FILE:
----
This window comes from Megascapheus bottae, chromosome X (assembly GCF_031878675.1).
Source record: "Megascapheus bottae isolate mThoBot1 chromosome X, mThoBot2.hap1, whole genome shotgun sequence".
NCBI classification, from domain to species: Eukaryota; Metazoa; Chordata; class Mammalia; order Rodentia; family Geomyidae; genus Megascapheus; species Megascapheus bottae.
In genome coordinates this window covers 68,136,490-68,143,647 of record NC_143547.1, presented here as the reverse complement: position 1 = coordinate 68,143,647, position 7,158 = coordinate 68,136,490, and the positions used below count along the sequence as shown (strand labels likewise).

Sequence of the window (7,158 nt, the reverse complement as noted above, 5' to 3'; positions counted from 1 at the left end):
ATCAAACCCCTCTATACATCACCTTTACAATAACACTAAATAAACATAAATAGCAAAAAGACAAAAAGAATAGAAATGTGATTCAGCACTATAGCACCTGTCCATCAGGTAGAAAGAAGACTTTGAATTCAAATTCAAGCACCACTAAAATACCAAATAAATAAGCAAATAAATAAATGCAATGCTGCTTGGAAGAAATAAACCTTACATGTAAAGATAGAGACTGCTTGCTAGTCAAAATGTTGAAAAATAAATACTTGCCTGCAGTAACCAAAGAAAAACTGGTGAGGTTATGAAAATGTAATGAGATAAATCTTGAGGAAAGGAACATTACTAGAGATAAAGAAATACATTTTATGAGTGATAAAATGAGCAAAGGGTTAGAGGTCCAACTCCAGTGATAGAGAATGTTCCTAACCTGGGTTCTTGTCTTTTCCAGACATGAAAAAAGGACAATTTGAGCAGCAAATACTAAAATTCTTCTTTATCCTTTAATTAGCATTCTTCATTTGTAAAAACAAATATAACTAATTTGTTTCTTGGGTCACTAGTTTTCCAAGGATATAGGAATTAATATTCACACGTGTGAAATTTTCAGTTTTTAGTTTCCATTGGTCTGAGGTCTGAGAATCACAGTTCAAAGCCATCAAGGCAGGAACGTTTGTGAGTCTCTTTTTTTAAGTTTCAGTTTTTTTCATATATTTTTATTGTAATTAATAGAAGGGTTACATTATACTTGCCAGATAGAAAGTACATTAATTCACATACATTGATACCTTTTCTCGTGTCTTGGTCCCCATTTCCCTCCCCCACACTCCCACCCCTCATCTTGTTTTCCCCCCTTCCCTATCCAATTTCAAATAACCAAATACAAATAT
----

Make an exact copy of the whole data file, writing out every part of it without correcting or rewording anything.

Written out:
This window comes from Megascapheus bottae, chromosome X (assembly GCF_031878675.1).
Source record: "Megascapheus bottae isolate mThoBot1 chromosome X, mThoBot2.hap1, whole genome shotgun sequence".
NCBI classification, from domain to species: Eukaryota; Metazoa; Chordata; class Mammalia; order Rodentia; family Geomyidae; genus Megascapheus; species Megascapheus bottae.
In genome coordinates this window covers 68,136,490-68,143,647 of record NC_143547.1, presented here as the reverse complement: position 1 = coordinate 68,143,647, position 7,158 = coordinate 68,136,490, and the positions used below count along the sequence as shown (strand labels likewise).

Sequence of the window (7,158 nt, the reverse complement as noted above, 5' to 3'; positions counted from 1 at the left end):
ATCAAACCCCTCTATACATCACCTTTACAATAACACTAAATAAACATAAATAGCAAAAAGACAAAAAGAATAGAAATGTGATTCAGCACTATAGCACCTGTCCATCAGGTAGAAAGAAGACTTTGAATTCAAATTCAAGCACCACTAAAATACCAAATAAATAAGCAAATAAATAAATGCAATGCTGCTTGGAAGAAATAAACCTTACATGTAAAGATAGAGACTGCTTGCTAGTCAAAATGTTGAAAAATAAATACTTGCCTGCAGTAACCAAAGAAAAACTGGTGAGGTTATGAAAATGTAATGAGATAAATCTTGAGGAAAGGAACATTACTAGAGATAAAGAAATACATTTTATGAGTGATAAAATGAGCAAAGGGTTAGAGGTCCAACTCCAGTGATAGAGAATGTTCCTAACCTGGGTTCTTGTCTTTTCCAGACATGAAAAAAGGACAATTTGAGCAGCAAATACTAAAATTCTTCTTTATCCTTTAATTAGCATTCTTCATTTGTAAAAACAAATATAACTAATTTGTTTCTTGGGTCACTAGTTTTCCAAGGATATAGGAATTAATATTCACACGTGTGAAATTTTCAGTTTTTAGTTTCCATTGGTCTGAGGTCTGAGAATCACAGTTCAAAGCCATCAAGGCAGGAACGTTTGTGAGTCTCTTTTTTTAAGTTTCAGTTTTTTTCATATATTTTTATTGTAATTAATAGAAGGGTTACATTATACTTGCCAGATAGAAAGTACATTAATTCACATACATTGATACCTTTTCTCGTGTCTTGGTCCCCATTTCCCTCCCCCACACTCCCACCCCTCATCTTGTTTTCCCCCCTTCCCTATCCAATTTCAAATAACCAAATACAAATAT